When I was a little girl, I used to write letters. While some of these went to family and friends who lived far away, many of them went to pen-pals that I found in a Pack-o-Fun magazine and, later, in Breyer magazines. I had pen-pals all over the states, in the UK, and even in Africa. Many of us wrote a lot about horses, and we even exchanged and traded booklets full of our information and notes and stickers so we got to know even more people that wanted to write letters too. Alas, as we all grew older, letters began to go unanswered. We grew up.
Worse than growing up, we grew up into a new digital age, when you could meet and talk with people online – not just in letters. By the time ten years had passed, pen-palling had nearly gone the way of the dodo: if you wanted to meet someone new to talk to, just go find a forum or chatroom. E-mail them. It’s the same thing, right?
In those younger years – how sad is it that I must pine for them when I’m not quite 30? – using a computer or typewriter for a letter was reserved for business. No, personal letters were painstakingly jotted by hand on paper, carefully folded and fussed into an envelope, decorated, perhaps scented, and then sent through the postal service. It is rare today that the handwritten letter passes through our mail system. Yet I’ve recently tasked myself with writing a purposefully handwritten letter to someone close to me, causing me to think back and remember the charm it requires.
To write a handwritten letter, you first had to fuss over stationary. Should you simply grab the nearest notebook or legal pad and stuff it in a business envelope to save time? Or which set of stationary should you use – something feminine, flowery? Something fun, comical? Something restrained, calm? Did you have an envelope to match? What size paper would you use, did you have enough to write what you wanted to? Have you ever used this paper with your recipient before?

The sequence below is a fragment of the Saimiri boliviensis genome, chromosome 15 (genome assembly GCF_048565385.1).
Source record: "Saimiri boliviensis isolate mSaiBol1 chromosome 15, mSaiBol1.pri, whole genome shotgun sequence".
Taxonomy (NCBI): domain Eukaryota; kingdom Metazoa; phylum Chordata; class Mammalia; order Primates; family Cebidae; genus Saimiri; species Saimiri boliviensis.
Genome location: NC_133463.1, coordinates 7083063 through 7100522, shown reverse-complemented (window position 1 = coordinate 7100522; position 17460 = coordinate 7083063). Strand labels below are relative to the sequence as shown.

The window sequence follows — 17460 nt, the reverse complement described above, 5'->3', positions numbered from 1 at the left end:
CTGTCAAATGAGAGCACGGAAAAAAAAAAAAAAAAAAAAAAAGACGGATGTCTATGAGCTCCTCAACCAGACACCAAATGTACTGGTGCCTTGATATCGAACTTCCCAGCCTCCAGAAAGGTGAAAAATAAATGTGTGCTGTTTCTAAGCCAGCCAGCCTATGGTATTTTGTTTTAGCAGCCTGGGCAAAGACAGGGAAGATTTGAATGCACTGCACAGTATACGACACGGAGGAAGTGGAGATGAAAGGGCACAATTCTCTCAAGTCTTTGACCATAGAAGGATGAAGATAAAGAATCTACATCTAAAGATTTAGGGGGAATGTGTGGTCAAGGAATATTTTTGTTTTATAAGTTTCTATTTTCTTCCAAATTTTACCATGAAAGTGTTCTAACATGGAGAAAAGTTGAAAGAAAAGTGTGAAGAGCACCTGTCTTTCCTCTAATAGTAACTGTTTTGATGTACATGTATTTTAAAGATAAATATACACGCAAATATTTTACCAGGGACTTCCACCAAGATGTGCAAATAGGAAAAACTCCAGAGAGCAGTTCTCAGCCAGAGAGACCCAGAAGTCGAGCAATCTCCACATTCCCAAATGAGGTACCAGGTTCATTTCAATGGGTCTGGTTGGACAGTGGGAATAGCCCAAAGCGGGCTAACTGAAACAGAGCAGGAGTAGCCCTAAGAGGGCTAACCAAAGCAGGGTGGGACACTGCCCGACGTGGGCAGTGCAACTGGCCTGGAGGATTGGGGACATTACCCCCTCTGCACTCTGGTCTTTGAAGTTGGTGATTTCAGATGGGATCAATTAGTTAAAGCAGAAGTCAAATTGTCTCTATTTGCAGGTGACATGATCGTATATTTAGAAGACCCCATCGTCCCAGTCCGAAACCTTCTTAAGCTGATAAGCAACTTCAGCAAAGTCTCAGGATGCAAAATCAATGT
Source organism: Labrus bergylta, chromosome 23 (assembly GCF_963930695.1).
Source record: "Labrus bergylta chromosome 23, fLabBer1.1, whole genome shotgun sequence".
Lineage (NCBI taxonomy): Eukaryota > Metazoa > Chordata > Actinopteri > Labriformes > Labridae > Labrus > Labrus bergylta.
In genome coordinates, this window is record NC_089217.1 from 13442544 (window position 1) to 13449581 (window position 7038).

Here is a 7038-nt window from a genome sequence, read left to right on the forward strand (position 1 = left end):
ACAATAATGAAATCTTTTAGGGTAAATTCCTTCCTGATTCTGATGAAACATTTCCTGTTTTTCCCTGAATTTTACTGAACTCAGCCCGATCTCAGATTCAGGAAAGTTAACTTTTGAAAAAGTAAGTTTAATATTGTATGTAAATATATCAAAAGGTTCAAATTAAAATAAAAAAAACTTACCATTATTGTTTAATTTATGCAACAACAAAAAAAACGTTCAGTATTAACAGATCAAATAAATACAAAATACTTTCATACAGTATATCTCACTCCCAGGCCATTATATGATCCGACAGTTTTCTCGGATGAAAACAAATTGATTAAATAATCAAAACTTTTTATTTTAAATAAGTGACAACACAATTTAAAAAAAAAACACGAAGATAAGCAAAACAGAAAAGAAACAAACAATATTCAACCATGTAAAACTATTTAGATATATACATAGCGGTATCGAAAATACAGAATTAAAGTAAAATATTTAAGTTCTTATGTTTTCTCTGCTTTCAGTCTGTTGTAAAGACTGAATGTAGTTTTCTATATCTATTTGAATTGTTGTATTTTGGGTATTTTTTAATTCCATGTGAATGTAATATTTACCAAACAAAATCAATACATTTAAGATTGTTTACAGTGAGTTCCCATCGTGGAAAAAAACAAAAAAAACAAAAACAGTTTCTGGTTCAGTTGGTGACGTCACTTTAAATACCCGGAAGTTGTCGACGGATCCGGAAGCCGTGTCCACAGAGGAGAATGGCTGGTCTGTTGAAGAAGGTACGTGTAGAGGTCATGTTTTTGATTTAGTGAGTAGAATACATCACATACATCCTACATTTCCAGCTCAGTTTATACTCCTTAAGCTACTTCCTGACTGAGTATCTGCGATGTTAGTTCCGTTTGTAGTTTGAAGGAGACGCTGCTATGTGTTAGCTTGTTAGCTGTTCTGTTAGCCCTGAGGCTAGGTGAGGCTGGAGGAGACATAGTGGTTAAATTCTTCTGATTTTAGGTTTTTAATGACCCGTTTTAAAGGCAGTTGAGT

Then there was the matter of the writing utensil, and the handwriting itself. The color of ink had to complement the stationary. Pencil was rarely used, as it easily smudged or ruined in the mail. The nature of the letter, and the intended recipient, often dictated whether we would use cursive or handwriting. Sometimes we mixed them together. If we wanted to get a quick note, or had a lot to say, sometimes we wrote too quickly and our words got a little jumbled, our cursive “bs” and “ls” indistinct. A new pal would often get a very slowly written letter, so our words were clear and precise as we both learned each other’s handwriting style.
Of course, before the letter was sealed into an envelope, one must also had to determine if the letter itself would be decorated; if any little gifts like bookmarks or tea bags or stickers would be sent; and whether the envelope would also be decorated further, how it would carry a special seal, and if we should use a special stamp for stamp trading as well.
Letter writing was an art form; not something to just be as quickly typed as fingers would let you and sent to some electronic box with no sense of permanence without the print button.
Letter writing gave you something to look forward to when opening the mail box.
Letter writing allowed you to be honest in a way no other medium truly could.
Perhaps one day, we’ll care enough to return to the days of fancy stationary, writing pens, and thought out compositions to connect with each other. I’ll be waiting.